20 December 2001 Edition
Let us have peace for Christmas
In the courtyard stand two wheelie bins filled with water. After sundown neighbours take turns to act as watch out. At a prearranged signal, the sound of a siren, residents come out of their homes.
These are the few simple measures with which Catholic families living in the isolated Longlands estate, on the outskirts of North Belfast, are trying to protect their homes and families from persistent sectarian attack.
"We feel like the forgotten people up here, nobody cares what is going on," says local resident, Tommy.
There are just over a couple of dozen houses and a handful of flats in Longlands. The nearest nationalist estates are Bawnmore, adjacent to Longlands, housing about a hundred families and, further down the road, Whitewell, another Catholic enclave.
But this is a predominantly loyalist area, engulfed by the sprawling Rathcoole estate, New Mosley and White City, a loyalist estate adjacent to Longlands and separated only by the Arthur Bridge.
"We are being attacked with paint bombs, petrol bombs and pipe bombs," says Sarah, another local.
Sectarian attacks have always been an aspect of life here, but in recent years loyalist attacks on nationalist homes and families have been both more persistent and orchestrated. And it all began with Drumcree.
"Whenever Orangemen were prevented from walking down the Garvaghy Road," says Tommy, "loyalists attacked Catholic homes here."
At first, the attacks lasted for a couple of weeks at the height of the Orange marching season, then it stretched to a couple of months during the summer holidays. This year, summer changed to autumn and autumn into winter and the attacks continued.
"We've endured six months of nightly attacks," says Sarah, "and there have been no let ups". And in the front line are the residents of Longlands Court. On the edge of the estate and built below the level of the approach road, the Court is an easy target for loyalists standing on the bridge.
Here, the houses are scarred with the evidence of persistent attack; paint splattered brickwork, boarded windows, broken roof tiles, smashed guttering. The most serious attacks have involved up to fifty loyalists.
"The UDA is behind this," says Tommy, "and many of those involved have been recruited into the UDA's youth wing, the Ulster Young Militants."
One young family has borne the brunt of loyalist attacks. The couple and their eighteen-month-old baby sleep with a fire extinguisher in the bedroom of their second-floor flat.
"There is only one door out of here and no fire escape," says Sarah, "the neighbours gave us the extinguisher because they were afraid for our safety too."
But it's not just loyalists with a sectarian agenda that are making these families lives a misery. The RUC/PSNI have consistently failed to effectively curtail loyalist activities. Indeed, residents complain that RUC/PSNI officers are not only disinterested; at times they are openly hostile. During a recent incident, a number of women were injured after remonstrating with RUC/PSNI officers turned their batons against them.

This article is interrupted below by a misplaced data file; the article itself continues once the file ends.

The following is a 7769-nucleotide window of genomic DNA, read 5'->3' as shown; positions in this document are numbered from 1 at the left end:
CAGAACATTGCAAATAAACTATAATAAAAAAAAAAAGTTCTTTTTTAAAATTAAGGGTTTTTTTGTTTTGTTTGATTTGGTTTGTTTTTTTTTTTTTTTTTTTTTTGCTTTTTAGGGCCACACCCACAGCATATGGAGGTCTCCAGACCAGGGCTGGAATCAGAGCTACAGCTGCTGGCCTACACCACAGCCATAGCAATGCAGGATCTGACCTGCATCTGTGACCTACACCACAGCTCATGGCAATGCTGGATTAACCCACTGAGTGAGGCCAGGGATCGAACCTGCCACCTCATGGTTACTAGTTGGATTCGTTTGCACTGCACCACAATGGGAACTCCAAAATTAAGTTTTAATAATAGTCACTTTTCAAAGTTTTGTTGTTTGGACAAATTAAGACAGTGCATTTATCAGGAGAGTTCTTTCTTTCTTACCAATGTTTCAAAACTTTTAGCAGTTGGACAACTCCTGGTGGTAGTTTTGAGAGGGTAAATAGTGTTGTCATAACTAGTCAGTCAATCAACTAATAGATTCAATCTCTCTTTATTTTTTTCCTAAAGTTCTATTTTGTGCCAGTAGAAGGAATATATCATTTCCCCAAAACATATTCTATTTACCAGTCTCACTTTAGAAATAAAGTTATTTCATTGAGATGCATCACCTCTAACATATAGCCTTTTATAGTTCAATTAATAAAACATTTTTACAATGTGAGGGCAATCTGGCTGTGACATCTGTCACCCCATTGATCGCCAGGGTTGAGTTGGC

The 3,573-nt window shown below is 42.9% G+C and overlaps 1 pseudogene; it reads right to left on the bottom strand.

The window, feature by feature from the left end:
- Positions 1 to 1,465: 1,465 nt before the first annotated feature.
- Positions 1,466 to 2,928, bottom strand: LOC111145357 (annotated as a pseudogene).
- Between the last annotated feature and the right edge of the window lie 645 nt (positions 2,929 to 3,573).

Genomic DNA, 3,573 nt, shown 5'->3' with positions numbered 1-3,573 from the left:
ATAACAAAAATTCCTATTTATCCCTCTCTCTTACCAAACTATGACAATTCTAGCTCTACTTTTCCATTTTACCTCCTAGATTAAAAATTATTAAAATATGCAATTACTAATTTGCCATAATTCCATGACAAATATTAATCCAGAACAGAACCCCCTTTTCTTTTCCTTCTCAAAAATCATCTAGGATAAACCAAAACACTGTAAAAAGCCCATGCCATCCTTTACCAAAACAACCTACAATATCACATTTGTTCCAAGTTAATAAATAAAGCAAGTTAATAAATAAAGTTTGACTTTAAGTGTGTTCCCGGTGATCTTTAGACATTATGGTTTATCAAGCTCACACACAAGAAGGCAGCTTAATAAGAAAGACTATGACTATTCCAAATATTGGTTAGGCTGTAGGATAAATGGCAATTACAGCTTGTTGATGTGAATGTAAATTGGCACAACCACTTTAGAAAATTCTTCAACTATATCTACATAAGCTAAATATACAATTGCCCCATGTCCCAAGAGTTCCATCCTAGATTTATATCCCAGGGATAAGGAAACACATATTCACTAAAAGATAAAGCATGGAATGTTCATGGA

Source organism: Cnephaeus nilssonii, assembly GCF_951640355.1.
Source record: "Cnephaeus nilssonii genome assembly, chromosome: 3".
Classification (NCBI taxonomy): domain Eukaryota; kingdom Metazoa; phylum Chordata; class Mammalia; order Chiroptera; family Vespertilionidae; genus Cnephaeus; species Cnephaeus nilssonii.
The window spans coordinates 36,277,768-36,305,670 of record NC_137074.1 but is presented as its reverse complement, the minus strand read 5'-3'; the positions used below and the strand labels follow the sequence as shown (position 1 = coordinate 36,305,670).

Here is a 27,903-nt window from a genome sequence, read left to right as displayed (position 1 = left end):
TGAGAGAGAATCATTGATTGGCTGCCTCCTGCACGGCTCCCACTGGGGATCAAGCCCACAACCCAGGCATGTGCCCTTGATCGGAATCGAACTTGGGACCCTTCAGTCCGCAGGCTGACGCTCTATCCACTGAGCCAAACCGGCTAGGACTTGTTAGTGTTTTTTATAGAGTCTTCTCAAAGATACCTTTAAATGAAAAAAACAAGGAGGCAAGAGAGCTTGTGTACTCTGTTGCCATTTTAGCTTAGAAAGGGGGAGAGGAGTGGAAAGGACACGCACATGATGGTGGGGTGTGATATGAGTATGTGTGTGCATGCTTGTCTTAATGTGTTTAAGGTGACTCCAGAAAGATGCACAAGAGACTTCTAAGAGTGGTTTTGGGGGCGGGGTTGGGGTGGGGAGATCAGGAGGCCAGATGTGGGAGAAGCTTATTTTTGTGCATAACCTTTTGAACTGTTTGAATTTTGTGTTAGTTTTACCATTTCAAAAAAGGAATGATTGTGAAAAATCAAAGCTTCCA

Earlier this month the residents of Longlands held a picket on Arthur Bridge to highlight their plight. In a photograph, a young girl holds a hand written placard with a question for the RUC/PSNI - "Why to you hit us and hate us?". "Give us peace before Christmas," reads the placard of a boy standing beside her.
Belfast court attack
A 20-year-old man, charged in connection with the killing of Thomas McDonald, at White City on the outskirts of North Belfast, in September, was attacked in Belfast Magistrates Court last week.
Patrick Auld was in the court hallway when he was set upon by five or six men, believed to be loyalists. Auld is charged with making a false statement in relation to the killing of teenager Thomas McDonald, who was run over.
At the time, McDonald was said to have attacked a car coming out of the Catholic Longlands estate, and the driver chased him before he was hit with the car and killed.
The incident in the court came to light after Auld's solicitor criticised the lack of security in the court.
UDA attack County Derry family
The home of a Catholic family at Articlave, near Coleraine in County Derry, was the latest to be targeted by loyalist bombers last week.
The attack on the family's Woodend home occurred at around 5am on Thursday morning, 13 December, when the loyalist bombers left a pipe bomb at the house.
The device exploded, causing some damage to the home, but none of the family, a couple and their three children, was injured.
According to reports, the bomb was sophisticated and potentially lethal. This is the latest loyalist attack to be carried out on the Coleraine area, where loyalists have been particularly active recently.
Just last month a former republican prisoners was shot at, when loyalists followed him out of Ballycastle, where he worked, and opened fire. In a second attack, within days of the Ballycastle shooting, a Catholic worker was shot in the hand at Clady, in County Derry, as he waited for a lift to work.
A 19-year-old man from nearby Castlerock, near to where the attack occurred, was charged in connection with the bombing.